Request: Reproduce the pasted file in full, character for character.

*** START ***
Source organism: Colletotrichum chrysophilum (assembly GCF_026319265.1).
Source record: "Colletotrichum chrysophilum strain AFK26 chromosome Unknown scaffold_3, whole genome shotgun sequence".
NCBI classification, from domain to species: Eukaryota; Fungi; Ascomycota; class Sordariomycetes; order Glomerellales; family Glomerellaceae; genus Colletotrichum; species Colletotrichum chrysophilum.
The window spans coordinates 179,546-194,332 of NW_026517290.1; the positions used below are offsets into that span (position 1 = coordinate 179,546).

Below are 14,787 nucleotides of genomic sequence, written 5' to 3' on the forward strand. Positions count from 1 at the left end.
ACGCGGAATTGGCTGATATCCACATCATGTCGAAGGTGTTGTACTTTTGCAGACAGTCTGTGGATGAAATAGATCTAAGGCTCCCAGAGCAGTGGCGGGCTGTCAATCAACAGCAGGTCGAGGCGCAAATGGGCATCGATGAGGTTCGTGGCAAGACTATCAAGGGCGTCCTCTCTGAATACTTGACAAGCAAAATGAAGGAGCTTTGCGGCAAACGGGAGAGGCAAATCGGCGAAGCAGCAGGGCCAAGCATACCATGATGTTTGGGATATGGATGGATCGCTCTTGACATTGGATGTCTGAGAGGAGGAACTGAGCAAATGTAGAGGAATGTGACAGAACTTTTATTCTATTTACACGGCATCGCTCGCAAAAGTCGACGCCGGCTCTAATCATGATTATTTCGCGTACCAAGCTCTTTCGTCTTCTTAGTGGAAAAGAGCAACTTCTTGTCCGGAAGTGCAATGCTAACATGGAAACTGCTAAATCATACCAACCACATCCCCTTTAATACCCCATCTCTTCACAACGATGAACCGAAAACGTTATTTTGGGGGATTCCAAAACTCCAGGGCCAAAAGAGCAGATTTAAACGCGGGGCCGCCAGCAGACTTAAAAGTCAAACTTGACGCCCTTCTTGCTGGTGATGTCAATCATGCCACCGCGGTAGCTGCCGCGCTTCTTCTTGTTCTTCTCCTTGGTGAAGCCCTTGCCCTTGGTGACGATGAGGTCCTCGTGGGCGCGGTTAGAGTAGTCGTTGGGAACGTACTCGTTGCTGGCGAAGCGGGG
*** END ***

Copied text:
Source organism: Colletotrichum chrysophilum (assembly GCF_026319265.1).
Source record: "Colletotrichum chrysophilum strain AFK26 chromosome Unknown scaffold_3, whole genome shotgun sequence".
NCBI classification, from domain to species: Eukaryota; Fungi; Ascomycota; class Sordariomycetes; order Glomerellales; family Glomerellaceae; genus Colletotrichum; species Colletotrichum chrysophilum.
The window spans coordinates 179,546-194,332 of NW_026517290.1; the positions used below are offsets into that span (position 1 = coordinate 179,546).

Below are 14,787 nucleotides of genomic sequence, written 5' to 3' on the forward strand. Positions count from 1 at the left end.
ACGCGGAATTGGCTGATATCCACATCATGTCGAAGGTGTTGTACTTTTGCAGACAGTCTGTGGATGAAATAGATCTAAGGCTCCCAGAGCAGTGGCGGGCTGTCAATCAACAGCAGGTCGAGGCGCAAATGGGCATCGATGAGGTTCGTGGCAAGACTATCAAGGGCGTCCTCTCTGAATACTTGACAAGCAAAATGAAGGAGCTTTGCGGCAAACGGGAGAGGCAAATCGGCGAAGCAGCAGGGCCAAGCATACCATGATGTTTGGGATATGGATGGATCGCTCTTGACATTGGATGTCTGAGAGGAGGAACTGAGCAAATGTAGAGGAATGTGACAGAACTTTTATTCTATTTACACGGCATCGCTCGCAAAAGTCGACGCCGGCTCTAATCATGATTATTTCGCGTACCAAGCTCTTTCGTCTTCTTAGTGGAAAAGAGCAACTTCTTGTCCGGAAGTGCAATGCTAACATGGAAACTGCTAAATCATACCAACCACATCCCCTTTAATACCCCATCTCTTCACAACGATGAACCGAAAACGTTATTTTGGGGGATTCCAAAACTCCAGGGCCAAAAGAGCAGATTTAAACGCGGGGCCGCCAGCAGACTTAAAAGTCAAACTTGACGCCCTTCTTGCTGGTGATGTCAATCATGCCACCGCGGTAGCTGCCGCGCTTCTTCTTGTTCTTCTCCTTGGTGAAGCCCTTGCCCTTGGTGACGATGAGGTCCTCGTGGGCGCGGTTAGAGTAGTCGTTGGGAACGTACTCGTTGCTGGCGAAGCGGGG